Scotland has received more funding per capita for electric vehicles (EVs) than England and Wales combined, according to data from a Freedom of Information (FOI) request.
Devicepilot, the company that helps charging suppliers monitor their connected devices, put together a report after the FOI request to find out how much support government is giving to local councils to install EV charging points.
The figures show EV infrastructure investment for the devolved nations of Scotland and Wales far outstrip England (figures for Northern Ireland were not included due to insufficient data).
Scottish councils received £1.91 per capita to be spent on EV charging, while Welsh councils are given £0.91 per capita.
Meanwhile English councils received just £0.45 per capita – less than a quarter of their Scottish counterparts and half the Welsh figure.
London was seperated from the English figures as its own region and it received £0.49 per capita.
The national average for funding for EV charging points per capita sits at £0.58 per person.
Ministers have announced more than half a billion pounds of investment in green technologies back in September, with EV charging infrastructure receiving the lion’s share.
The first £70m has been earmarked for 3,000 charge points – more than doubling the number across the UK to 5,000, says the Treasury.
The Charging Infrastructure Investment Fund will be managed and invested on a commercial basis by the private sector, and Government will invest up to £200m to be matched by private investors.
Funding per capita 2020
The respondents collectively received £27.8 million in 2020.
England secured close to £19m, of which more than £3.5m was allocated to London. Scotland was allocated £7m and Wales just over £2m.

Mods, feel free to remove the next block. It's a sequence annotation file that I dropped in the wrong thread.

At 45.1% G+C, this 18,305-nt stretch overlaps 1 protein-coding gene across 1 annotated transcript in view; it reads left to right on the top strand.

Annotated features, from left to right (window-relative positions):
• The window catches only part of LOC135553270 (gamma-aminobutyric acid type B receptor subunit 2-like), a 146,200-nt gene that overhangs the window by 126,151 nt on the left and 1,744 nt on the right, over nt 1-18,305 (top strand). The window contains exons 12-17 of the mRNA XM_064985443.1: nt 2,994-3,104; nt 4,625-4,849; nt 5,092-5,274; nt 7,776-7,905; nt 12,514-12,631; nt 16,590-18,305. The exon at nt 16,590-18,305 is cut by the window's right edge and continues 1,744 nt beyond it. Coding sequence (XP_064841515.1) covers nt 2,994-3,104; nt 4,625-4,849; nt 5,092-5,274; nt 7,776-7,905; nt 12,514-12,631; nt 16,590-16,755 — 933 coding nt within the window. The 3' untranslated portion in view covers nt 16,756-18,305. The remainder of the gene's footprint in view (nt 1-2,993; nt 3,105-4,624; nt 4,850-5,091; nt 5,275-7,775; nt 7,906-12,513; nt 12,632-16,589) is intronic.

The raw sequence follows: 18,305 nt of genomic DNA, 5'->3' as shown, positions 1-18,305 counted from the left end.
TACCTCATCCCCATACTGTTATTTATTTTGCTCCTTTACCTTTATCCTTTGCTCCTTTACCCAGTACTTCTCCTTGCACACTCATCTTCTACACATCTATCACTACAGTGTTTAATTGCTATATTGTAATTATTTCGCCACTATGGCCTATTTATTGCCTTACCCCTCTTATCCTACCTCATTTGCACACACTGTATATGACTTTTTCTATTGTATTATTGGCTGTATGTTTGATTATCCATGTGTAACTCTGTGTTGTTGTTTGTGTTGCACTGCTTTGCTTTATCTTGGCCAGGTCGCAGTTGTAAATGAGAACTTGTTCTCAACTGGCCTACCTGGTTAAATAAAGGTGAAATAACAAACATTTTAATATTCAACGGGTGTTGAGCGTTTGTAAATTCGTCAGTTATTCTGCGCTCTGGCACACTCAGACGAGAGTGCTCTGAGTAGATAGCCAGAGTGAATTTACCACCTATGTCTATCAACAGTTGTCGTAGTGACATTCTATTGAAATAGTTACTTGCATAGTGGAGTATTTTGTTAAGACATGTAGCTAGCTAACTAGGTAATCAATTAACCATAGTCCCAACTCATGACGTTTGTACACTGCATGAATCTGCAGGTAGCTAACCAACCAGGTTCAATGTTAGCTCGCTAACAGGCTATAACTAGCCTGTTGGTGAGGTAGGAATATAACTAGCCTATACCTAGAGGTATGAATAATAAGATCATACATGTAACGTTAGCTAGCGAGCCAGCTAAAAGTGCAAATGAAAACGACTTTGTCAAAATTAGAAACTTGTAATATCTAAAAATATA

Devicepilot's report said the figures for England are "skewed significantly due to it having by far the largest population and a fairer method of judging which locations and councils are best supported is to calculate the level of government funding per capita".
Pilgrim Beart, Devicepilot chief executive and co-founder, said: “As a small, rich and densely populated country, the UK should be in a prime position to embrace EVs.
“However, we do not yet have the infrastructure required to take the lead in the EV revolution.
“Many parts of the UK are without the fast, functional EV charging points needed to make electric vehicles viable for everyday use.
“Intervention and investment is sorely needed, yet many local authorities have no government funding for installing and maintaining charging points.
“Until these pain points are addressed, EVs will struggle to become mainstream, and the UK will not be considered a leading EV nation, which should be a high priority, long-term objective for any government."
Beart's comments echo those from Richard Jones, managing director of Lex Autolease and Black Horse, who recently labelled the UK's charging infrastructure as “not fit-for-purpose”.
Nationally, 57% of councils have received no government funding at all in the last 12 months.
Almost two thirds (62%) of English councils haven’t received any government funding for EV charging points, compared to just 6% of Scottish councils and 38% of Welsh councils.
Only a quarter (23%) of London councils haven't recieved any funding in the same period, meaning that England without London shoots up to 67%.
- The full Devicepilot report Pain Points - EV charging in the UK from 2021 and beyond is available to download here.